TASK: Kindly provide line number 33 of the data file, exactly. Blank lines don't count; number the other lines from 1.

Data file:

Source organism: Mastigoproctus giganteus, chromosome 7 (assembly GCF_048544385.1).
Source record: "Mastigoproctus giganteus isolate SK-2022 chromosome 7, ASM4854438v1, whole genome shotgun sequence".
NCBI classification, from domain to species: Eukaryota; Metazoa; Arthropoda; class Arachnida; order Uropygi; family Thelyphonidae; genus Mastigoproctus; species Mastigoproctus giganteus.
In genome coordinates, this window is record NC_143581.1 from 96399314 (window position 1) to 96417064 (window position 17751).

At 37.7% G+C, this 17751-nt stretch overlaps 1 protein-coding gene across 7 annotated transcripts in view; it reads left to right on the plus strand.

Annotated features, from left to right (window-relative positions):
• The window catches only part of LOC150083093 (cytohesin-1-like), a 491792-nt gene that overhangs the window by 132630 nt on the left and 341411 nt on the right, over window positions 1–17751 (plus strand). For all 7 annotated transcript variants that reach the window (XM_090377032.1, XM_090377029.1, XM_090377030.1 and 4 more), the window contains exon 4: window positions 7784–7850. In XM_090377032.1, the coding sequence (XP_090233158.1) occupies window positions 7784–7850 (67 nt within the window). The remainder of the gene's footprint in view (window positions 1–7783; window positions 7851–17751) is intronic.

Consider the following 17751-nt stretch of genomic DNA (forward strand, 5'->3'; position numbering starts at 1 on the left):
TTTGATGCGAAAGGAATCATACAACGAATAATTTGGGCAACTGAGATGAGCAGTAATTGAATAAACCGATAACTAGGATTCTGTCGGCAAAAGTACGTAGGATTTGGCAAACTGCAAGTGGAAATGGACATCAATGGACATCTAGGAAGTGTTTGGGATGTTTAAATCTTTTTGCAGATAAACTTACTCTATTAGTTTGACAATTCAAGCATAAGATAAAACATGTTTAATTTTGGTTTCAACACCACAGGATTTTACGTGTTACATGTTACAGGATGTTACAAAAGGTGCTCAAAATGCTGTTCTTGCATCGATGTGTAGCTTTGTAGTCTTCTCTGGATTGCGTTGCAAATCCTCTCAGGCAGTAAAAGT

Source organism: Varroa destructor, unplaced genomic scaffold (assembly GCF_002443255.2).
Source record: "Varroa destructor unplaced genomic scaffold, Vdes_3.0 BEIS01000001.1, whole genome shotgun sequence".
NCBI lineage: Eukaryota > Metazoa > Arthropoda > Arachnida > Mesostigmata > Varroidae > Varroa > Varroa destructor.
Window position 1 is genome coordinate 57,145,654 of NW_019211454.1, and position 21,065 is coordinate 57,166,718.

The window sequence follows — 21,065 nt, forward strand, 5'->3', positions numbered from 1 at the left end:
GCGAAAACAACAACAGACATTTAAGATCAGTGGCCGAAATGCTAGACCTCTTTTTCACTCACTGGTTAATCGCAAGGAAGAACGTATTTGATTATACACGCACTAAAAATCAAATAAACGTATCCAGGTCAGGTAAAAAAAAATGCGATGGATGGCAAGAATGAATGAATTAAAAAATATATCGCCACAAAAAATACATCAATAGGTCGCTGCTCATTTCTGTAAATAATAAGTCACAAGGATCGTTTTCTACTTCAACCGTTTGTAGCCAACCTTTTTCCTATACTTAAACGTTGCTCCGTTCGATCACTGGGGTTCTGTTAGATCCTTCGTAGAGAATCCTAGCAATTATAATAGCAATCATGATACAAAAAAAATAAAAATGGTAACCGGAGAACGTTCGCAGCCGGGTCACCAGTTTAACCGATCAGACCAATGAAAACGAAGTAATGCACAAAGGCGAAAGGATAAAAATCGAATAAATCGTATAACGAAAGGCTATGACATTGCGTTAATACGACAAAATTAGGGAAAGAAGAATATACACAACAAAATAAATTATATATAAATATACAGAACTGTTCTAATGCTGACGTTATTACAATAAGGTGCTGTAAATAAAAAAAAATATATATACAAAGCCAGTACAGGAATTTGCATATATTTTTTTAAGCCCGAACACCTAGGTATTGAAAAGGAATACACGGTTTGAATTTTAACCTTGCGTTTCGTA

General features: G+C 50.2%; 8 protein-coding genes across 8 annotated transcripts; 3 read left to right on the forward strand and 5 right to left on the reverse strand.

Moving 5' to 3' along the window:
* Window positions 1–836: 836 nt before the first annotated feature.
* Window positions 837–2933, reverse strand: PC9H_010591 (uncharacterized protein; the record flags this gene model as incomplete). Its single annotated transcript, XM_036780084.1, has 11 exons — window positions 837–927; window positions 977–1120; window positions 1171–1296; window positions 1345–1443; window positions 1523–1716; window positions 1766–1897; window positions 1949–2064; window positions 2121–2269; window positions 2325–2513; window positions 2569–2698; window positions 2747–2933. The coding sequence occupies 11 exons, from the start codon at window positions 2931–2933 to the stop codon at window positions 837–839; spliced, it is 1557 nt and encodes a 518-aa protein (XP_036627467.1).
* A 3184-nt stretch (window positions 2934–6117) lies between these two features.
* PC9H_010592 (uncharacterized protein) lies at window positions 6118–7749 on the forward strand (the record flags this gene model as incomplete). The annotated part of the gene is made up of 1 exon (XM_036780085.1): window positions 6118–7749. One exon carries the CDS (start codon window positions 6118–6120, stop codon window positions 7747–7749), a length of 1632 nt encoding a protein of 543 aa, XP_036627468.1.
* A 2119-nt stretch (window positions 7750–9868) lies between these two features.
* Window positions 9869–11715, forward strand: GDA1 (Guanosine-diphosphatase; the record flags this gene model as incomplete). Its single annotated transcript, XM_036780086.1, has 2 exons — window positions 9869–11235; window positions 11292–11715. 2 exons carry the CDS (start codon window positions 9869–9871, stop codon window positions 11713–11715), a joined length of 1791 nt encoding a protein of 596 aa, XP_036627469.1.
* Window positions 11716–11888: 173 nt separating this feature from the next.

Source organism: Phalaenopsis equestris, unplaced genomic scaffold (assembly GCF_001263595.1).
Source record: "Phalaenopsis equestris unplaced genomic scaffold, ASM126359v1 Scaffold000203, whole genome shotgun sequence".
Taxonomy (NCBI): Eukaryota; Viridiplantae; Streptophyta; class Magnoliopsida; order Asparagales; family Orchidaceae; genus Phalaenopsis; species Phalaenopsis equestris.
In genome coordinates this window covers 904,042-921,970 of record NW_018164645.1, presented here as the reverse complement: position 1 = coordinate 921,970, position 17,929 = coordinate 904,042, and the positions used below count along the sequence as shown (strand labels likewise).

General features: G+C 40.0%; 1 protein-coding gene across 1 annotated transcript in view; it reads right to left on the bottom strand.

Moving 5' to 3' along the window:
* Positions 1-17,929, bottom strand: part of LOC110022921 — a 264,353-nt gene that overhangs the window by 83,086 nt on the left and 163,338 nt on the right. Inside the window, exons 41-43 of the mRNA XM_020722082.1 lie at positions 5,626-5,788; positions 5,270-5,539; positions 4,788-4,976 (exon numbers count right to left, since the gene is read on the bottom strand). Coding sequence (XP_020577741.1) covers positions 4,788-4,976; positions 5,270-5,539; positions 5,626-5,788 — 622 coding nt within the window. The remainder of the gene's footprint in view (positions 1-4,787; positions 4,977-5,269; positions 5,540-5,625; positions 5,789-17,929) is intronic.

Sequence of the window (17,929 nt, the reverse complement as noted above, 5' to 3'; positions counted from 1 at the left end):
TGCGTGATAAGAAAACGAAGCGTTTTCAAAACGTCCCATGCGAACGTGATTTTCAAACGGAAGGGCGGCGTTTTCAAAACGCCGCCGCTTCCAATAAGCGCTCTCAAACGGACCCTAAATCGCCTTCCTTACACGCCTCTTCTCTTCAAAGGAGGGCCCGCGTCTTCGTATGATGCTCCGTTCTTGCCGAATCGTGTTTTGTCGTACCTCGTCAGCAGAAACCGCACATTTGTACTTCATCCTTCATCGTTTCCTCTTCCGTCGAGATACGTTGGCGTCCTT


TGCGTGATAAGAAAACGAAGCGTTTTCAAAACGTCCCATGCGAACGTGATTTTCAAACGGAAGGGCGGCGTTTTCAAAACGCCGCCGCTTCCAATAAGCGCTCTCAAACGGACCCTAAATCGCCTTCCTTACACGCCTCTTCTCTTCAAAGGAGGGCCCGCGTCTTCGTATGATGCTCCGTTCTTGCCGAATCGTGTTTTGTCGTACCTCGTCAGCAGAAACCGCACATTTGTACTTCATCCTTCATCGTTTCCTCTTCCGTCGAGATACGTTGGCGTCCTT